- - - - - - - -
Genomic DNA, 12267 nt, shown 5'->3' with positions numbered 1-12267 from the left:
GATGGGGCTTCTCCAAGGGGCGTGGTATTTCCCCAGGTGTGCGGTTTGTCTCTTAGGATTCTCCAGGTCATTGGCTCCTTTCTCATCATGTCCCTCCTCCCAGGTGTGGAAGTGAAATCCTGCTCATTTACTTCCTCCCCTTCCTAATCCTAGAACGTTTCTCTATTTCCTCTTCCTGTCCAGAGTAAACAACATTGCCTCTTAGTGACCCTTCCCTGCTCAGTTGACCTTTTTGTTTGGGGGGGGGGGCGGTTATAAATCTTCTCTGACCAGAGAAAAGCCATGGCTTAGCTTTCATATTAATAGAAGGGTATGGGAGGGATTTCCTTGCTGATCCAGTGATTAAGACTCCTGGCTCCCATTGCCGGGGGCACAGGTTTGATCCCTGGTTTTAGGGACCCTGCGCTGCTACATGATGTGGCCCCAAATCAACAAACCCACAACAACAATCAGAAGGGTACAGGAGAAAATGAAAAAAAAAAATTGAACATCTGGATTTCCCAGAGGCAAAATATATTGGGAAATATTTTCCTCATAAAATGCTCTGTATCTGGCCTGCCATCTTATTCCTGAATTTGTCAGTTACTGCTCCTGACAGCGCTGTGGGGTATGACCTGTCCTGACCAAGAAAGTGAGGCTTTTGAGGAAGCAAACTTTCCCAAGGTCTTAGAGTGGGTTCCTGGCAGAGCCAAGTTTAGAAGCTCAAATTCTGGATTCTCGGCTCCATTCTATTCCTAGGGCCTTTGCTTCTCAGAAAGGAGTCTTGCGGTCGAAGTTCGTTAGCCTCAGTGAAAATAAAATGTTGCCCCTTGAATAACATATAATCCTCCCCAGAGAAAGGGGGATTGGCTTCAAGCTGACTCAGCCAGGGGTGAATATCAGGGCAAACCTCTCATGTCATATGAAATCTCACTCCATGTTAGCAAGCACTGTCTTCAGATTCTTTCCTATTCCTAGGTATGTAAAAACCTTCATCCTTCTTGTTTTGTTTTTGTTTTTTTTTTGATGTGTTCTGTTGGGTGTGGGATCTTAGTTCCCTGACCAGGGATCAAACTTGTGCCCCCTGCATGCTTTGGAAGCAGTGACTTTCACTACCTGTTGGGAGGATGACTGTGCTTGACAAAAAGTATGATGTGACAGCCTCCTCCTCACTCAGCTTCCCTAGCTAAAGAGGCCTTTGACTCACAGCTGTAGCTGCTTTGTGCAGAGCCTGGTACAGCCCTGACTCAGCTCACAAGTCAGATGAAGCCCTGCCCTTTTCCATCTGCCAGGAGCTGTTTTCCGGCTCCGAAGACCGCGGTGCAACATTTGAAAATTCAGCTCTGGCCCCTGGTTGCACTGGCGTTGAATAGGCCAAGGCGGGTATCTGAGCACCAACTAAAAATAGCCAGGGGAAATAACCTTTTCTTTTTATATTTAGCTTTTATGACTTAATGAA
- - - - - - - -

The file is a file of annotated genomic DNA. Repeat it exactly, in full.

Genomic DNA, 12267 nt, shown 5'->3' with positions numbered 1-12267 from the left:
GATGGGGCTTCTCCAAGGGGCGTGGTATTTCCCCAGGTGTGCGGTTTGTCTCTTAGGATTCTCCAGGTCATTGGCTCCTTTCTCATCATGTCCCTCCTCCCAGGTGTGGAAGTGAAATCCTGCTCATTTACTTCCTCCCCTTCCTAATCCTAGAACGTTTCTCTATTTCCTCTTCCTGTCCAGAGTAAACAACATTGCCTCTTAGTGACCCTTCCCTGCTCAGTTGACCTTTTTGTTTGGGGGGGGGGGCGGTTATAAATCTTCTCTGACCAGAGAAAAGCCATGGCTTAGCTTTCATATTAATAGAAGGGTATGGGAGGGATTTCCTTGCTGATCCAGTGATTAAGACTCCTGGCTCCCATTGCCGGGGGCACAGGTTTGATCCCTGGTTTTAGGGACCCTGCGCTGCTACATGATGTGGCCCCAAATCAACAAACCCACAACAACAATCAGAAGGGTACAGGAGAAAATGAAAAAAAAAAATTGAACATCTGGATTTCCCAGAGGCAAAATATATTGGGAAATATTTTCCTCATAAAATGCTCTGTATCTGGCCTGCCATCTTATTCCTGAATTTGTCAGTTACTGCTCCTGACAGCGCTGTGGGGTATGACCTGTCCTGACCAAGAAAGTGAGGCTTTTGAGGAAGCAAACTTTCCCAAGGTCTTAGAGTGGGTTCCTGGCAGAGCCAAGTTTAGAAGCTCAAATTCTGGATTCTCGGCTCCATTCTATTCCTAGGGCCTTTGCTTCTCAGAAAGGAGTCTTGCGGTCGAAGTTCGTTAGCCTCAGTGAAAATAAAATGTTGCCCCTTGAATAACATATAATCCTCCCCAGAGAAAGGGGGATTGGCTTCAAGCTGACTCAGCCAGGGGTGAATATCAGGGCAAACCTCTCATGTCATATGAAATCTCACTCCATGTTAGCAAGCACTGTCTTCAGATTCTTTCCTATTCCTAGGTATGTAAAAACCTTCATCCTTCTTGTTTTGTTTTTGTTTTTTTTTTGATGTGTTCTGTTGGGTGTGGGATCTTAGTTCCCTGACCAGGGATCAAACTTGTGCCCCCTGCATGCTTTGGAAGCAGTGACTTTCACTACCTGTTGGGAGGATGACTGTGCTTGACAAAAAGTATGATGTGACAGCCTCCTCCTCACTCAGCTTCCCTAGCTAAAGAGGCCTTTGACTCACAGCTGTAGCTGCTTTGTGCAGAGCCTGGTACAGCCCTGACTCAGCTCACAAGTCAGATGAAGCCCTGCCCTTTTCCATCTGCCAGGAGCTGTTTTCCGGCTCCGAAGACCGCGGTGCAACATTTGAAAATTCAGCTCTGGCCCCTGGTTGCACTGGCGTTGAATAGGCCAAGGCGGGTATCTGAGCACCAACTAAAAATAGCCAGGGGAAATAACCTTTTCTTTTTATATTTAGCTTTTATGACTTAATGAA